Tests suggest mercury in air at some dental clinics

Former dental assistant talks about suffering from mercury exposure

Karen Burns of Matawan, N.J. spent 24 years as a dental assistant, but now she gets chelation treatments to cleanse her body of toxic mercury, which she says has left her sick and disabled for 15 years.
Up Next
Karen Burns of Matawan, N.J. spent 24 years as a dental assistant, but now she gets chelation treatments to cleanse her body of toxic mercury, which she says has left her sick and disabled for 15 years.

Alex Hummell says few dentists seem worried enough about invisible, odorless mercury to take the kinds of precautions needed to prevent everyday exposures.

As the head of a Littleton, Colorado, firm that sells sophisticated equipment to gauge airborne levels of highly toxic mercury at industrial sites worldwide, Hummell has watched manufacturers of all sorts put their employees through strict training programs in which they don special equipment to avoid even tiny exposures.

Then he walks into dental clinics and is dumbfounded.

On numerous occasions, he said, he has detected mercury levels in dental offices that were two to three times the average workday exposure limit of 100 micrograms per cubic meter set by the Occupational Safety and Health Administration, but patients and the staff were wearing little or no protective equipment.

“I’ve seen in dental offices what would make these other offices have to shut down,” said Hummell, CEO of Mercury Instruments USA Inc. “They would be closing their doors and getting respirators on.”

Instead, he said, “there are kids running around everywhere. It’s nuts. It’s the exact same toxin, and it’s being treated totally differently. Why is it being allowed to be so unregulated?”

OSHA requires dentists with one or more employees, like any other employer, to ensure their offices are free from “recognized hazards . . . likely to cause death or serious injury.”

Dentists must provide employees with annual training and a list of all chemical agents stored in their offices, as well as a copy of manufacturers’ Material Safety Data Sheets, which spell out the health risks of mercury, which comprises 50 percent of dental amalgams.

Hummell said his other customers monitor mercury levels at their work sites, as required by the government, but few dentists seem to be doing so.

I have five kids. I won’t bring them to just any dental office. Mercury being one of the most toxic elements on the planet . . . I wouldn’t want my kids to be around it for even a second.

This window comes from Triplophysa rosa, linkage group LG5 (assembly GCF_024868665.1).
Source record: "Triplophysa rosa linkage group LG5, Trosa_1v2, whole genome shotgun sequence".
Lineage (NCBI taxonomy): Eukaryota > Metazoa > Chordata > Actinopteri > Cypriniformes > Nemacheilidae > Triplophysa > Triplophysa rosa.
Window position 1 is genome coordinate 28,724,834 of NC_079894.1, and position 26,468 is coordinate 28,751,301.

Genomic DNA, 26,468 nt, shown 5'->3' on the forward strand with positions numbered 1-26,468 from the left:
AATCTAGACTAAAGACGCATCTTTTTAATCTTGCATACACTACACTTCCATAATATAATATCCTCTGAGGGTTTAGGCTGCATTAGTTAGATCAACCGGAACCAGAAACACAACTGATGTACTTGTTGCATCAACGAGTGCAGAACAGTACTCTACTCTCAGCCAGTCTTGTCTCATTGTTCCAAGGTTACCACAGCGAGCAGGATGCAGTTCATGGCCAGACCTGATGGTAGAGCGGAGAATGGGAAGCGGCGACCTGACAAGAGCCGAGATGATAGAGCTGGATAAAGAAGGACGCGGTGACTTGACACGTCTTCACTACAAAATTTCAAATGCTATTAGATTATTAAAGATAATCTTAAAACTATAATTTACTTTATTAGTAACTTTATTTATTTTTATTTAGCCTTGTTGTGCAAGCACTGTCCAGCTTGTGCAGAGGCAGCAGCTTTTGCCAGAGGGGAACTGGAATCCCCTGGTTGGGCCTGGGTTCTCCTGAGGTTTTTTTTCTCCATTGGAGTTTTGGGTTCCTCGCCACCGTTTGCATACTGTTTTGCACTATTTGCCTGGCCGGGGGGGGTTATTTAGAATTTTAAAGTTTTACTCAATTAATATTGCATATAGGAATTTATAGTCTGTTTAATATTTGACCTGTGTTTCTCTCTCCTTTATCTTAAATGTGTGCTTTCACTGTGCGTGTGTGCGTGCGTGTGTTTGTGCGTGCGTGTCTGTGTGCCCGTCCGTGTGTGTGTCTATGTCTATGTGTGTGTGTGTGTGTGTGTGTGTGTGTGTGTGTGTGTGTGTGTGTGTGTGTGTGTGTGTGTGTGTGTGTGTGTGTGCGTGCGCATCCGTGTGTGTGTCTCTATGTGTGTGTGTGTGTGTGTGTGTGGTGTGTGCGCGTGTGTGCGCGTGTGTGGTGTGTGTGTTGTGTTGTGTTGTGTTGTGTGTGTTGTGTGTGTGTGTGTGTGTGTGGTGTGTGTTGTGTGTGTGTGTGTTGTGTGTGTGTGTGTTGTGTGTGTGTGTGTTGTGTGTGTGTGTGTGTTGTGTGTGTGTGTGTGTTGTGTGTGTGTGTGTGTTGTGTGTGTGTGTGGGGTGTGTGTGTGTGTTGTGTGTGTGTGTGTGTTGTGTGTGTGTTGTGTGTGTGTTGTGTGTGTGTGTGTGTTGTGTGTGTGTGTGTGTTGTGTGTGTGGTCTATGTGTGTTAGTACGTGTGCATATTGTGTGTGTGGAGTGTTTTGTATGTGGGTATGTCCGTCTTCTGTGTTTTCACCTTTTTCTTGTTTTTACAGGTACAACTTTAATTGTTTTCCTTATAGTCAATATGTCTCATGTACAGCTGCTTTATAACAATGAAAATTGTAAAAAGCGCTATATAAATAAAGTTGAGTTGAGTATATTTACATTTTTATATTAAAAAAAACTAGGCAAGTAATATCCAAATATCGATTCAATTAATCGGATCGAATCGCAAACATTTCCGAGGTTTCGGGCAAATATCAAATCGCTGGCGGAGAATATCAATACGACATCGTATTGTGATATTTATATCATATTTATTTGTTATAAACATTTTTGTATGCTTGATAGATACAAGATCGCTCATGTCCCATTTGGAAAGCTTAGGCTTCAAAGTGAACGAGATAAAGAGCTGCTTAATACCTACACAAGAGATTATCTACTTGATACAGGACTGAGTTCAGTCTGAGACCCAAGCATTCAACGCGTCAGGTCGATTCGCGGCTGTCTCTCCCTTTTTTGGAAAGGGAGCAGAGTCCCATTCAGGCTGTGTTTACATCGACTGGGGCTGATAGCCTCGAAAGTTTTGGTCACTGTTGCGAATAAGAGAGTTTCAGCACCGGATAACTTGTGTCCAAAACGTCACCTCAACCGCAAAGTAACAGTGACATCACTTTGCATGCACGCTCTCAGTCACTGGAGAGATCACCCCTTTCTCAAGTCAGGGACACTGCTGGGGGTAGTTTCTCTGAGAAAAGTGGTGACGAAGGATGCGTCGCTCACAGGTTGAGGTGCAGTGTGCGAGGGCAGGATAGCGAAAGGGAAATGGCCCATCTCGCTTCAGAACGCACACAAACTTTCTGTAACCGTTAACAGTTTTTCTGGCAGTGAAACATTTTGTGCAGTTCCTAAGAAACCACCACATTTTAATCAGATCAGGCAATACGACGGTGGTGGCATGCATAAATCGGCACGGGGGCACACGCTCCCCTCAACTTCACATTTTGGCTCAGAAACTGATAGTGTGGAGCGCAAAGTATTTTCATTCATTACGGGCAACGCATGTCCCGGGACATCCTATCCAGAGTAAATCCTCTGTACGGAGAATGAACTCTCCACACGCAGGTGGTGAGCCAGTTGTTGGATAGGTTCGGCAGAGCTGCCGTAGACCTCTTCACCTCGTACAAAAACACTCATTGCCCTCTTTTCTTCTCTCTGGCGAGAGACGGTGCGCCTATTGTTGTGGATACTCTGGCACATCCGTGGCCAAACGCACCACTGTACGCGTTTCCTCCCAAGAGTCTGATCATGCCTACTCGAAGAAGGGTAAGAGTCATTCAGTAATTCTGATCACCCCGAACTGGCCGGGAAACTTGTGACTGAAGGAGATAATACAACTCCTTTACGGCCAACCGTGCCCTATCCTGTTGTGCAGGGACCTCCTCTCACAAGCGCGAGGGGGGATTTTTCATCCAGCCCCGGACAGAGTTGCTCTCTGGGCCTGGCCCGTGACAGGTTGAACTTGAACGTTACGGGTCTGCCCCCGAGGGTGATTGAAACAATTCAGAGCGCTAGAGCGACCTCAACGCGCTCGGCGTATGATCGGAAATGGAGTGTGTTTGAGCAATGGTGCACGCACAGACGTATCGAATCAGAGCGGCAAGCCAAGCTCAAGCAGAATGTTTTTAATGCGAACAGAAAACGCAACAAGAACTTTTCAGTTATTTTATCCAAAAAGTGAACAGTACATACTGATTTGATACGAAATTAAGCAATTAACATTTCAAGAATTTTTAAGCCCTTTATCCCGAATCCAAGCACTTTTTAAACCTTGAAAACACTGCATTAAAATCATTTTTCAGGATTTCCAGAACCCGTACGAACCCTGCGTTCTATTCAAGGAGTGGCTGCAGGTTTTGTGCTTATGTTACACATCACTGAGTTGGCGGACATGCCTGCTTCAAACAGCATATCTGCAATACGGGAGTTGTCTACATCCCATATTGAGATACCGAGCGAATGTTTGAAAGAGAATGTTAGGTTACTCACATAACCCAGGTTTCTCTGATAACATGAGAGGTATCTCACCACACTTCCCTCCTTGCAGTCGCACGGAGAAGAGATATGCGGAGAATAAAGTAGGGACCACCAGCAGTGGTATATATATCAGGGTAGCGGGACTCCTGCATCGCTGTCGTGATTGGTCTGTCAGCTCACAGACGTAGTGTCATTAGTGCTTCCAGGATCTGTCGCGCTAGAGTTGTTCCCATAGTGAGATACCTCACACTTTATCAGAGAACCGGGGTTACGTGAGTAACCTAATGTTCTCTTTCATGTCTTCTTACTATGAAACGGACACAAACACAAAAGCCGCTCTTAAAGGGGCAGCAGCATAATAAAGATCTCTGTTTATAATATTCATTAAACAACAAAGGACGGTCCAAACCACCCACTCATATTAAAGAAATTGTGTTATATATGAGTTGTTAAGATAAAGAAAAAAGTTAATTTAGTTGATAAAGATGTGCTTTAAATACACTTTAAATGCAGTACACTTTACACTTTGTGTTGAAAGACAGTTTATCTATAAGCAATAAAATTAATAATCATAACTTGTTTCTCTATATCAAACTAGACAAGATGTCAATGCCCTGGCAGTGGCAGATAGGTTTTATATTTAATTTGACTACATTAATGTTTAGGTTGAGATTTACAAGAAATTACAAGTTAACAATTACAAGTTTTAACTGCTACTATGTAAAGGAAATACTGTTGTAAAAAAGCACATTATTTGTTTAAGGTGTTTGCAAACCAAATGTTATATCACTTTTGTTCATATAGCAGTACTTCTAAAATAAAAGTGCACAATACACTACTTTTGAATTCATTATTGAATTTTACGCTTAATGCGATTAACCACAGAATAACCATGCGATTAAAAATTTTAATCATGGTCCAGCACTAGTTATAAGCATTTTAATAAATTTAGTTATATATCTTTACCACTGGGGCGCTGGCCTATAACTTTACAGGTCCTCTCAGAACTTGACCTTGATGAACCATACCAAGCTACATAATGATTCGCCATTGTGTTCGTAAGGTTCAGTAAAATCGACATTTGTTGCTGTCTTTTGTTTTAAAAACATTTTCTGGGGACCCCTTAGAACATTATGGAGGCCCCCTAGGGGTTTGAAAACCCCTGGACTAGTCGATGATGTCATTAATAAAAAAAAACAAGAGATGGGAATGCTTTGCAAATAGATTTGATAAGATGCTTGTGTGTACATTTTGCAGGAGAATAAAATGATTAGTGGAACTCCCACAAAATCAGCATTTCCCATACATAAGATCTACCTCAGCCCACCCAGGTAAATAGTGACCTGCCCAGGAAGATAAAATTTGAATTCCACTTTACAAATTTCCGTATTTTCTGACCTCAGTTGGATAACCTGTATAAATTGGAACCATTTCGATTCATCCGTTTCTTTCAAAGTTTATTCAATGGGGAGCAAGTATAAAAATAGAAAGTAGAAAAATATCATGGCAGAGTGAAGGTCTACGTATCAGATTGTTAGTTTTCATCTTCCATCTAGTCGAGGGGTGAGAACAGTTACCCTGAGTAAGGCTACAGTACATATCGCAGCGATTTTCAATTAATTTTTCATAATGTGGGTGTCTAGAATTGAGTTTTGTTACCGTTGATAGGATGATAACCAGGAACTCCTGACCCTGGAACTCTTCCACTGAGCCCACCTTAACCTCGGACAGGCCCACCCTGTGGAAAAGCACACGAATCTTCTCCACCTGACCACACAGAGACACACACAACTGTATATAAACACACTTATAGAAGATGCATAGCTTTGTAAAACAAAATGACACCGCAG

Alex Hummel, CEO of Mercury Instruments USA Inc.

Mercury exposure, experts say, reaches the worst levels when old mercury fillings are drilled out, sending toxic particles flying in the breathing zones of patients, dentists and their aides. Many dentists use high-speed vacuums to suction most of the debris away from patients.

To see how high mercury exposures in dental offices could get, Hummell said he performed a two-day experiment at the office of Joe Palmer, a mercury-free dentist in Greenville, South Carolina, a few years ago. During drilling to remove a mercury filling in the mouth of a mannequin, he measured mercury levels as much as 30 times the OSHA limit.

“That’s drilling ‘high and dry,’ as they call it” – drilling out the filling and removing mercury particles with a high-speed suctioning device, Hummell said.

In the offices of North Carolina dentist Matthew Young, retired Chairman Boyd Haley of the University of Kentucky’s chemistry department assists in demonstrating how much mercury is released during drilling to remove a mercury filling from a tooth

Several years ago, Hummell said, he set up a booth at a regional dental conference in Denver to demonstrate how his equipment could pick up rising mercury levels with a mere gentle brushing of a filling in an old tooth.

He said he also showed dentists an American Dental Association pamphlet urging them to periodically monitor their offices for mercury, a circular that mostly drew chuckles and ridicule from the dentists.

“I got a call the day after the convention from the American Dental Association’s lawyer threatening to take me down if I didn’t stop using their publication,” Hummell said. “I said, ‘I thought the dental association wanted them to know.’”

“Right after that, you couldn’t find that publication anywhere. . . . It disappeared from the Internet.”